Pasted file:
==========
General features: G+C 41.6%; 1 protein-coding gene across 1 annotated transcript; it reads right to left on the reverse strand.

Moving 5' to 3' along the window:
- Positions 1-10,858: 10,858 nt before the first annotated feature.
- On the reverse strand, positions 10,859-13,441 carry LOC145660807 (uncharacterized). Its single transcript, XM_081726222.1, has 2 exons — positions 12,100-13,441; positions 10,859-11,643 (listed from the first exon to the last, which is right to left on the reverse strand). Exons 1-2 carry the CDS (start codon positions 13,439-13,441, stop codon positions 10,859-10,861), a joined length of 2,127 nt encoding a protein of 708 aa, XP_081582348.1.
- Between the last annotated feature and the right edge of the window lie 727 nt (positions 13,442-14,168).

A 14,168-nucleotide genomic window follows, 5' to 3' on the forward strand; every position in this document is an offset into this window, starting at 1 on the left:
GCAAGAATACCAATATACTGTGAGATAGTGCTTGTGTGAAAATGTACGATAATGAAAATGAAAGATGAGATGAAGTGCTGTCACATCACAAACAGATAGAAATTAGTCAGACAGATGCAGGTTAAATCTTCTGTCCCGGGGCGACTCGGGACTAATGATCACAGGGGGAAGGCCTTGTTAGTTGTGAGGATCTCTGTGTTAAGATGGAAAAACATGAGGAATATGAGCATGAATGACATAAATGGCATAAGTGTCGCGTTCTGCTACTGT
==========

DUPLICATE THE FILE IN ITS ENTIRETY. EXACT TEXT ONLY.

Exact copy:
General features: G+C 41.6%; 1 protein-coding gene across 1 annotated transcript; it reads right to left on the reverse strand.

Moving 5' to 3' along the window:
- Positions 1-10,858: 10,858 nt before the first annotated feature.
- On the reverse strand, positions 10,859-13,441 carry LOC145660807 (uncharacterized). Its single transcript, XM_081726222.1, has 2 exons — positions 12,100-13,441; positions 10,859-11,643 (listed from the first exon to the last, which is right to left on the reverse strand). Exons 1-2 carry the CDS (start codon positions 13,439-13,441, stop codon positions 10,859-10,861), a joined length of 2,127 nt encoding a protein of 708 aa, XP_081582348.1.
- Between the last annotated feature and the right edge of the window lie 727 nt (positions 13,442-14,168).

A 14,168-nucleotide genomic window follows, 5' to 3' on the forward strand; every position in this document is an offset into this window, starting at 1 on the left:
GCAAGAATACCAATATACTGTGAGATAGTGCTTGTGTGAAAATGTACGATAATGAAAATGAAAGATGAGATGAAGTGCTGTCACATCACAAACAGATAGAAATTAGTCAGACAGATGCAGGTTAAATCTTCTGTCCCGGGGCGACTCGGGACTAATGATCACAGGGGGAAGGCCTTGTTAGTTGTGAGGATCTCTGTGTTAAGATGGAAAAACATGAGGAATATGAGCATGAATGACATAAATGGCATAAGTGTCGCGTTCTGCTACTGT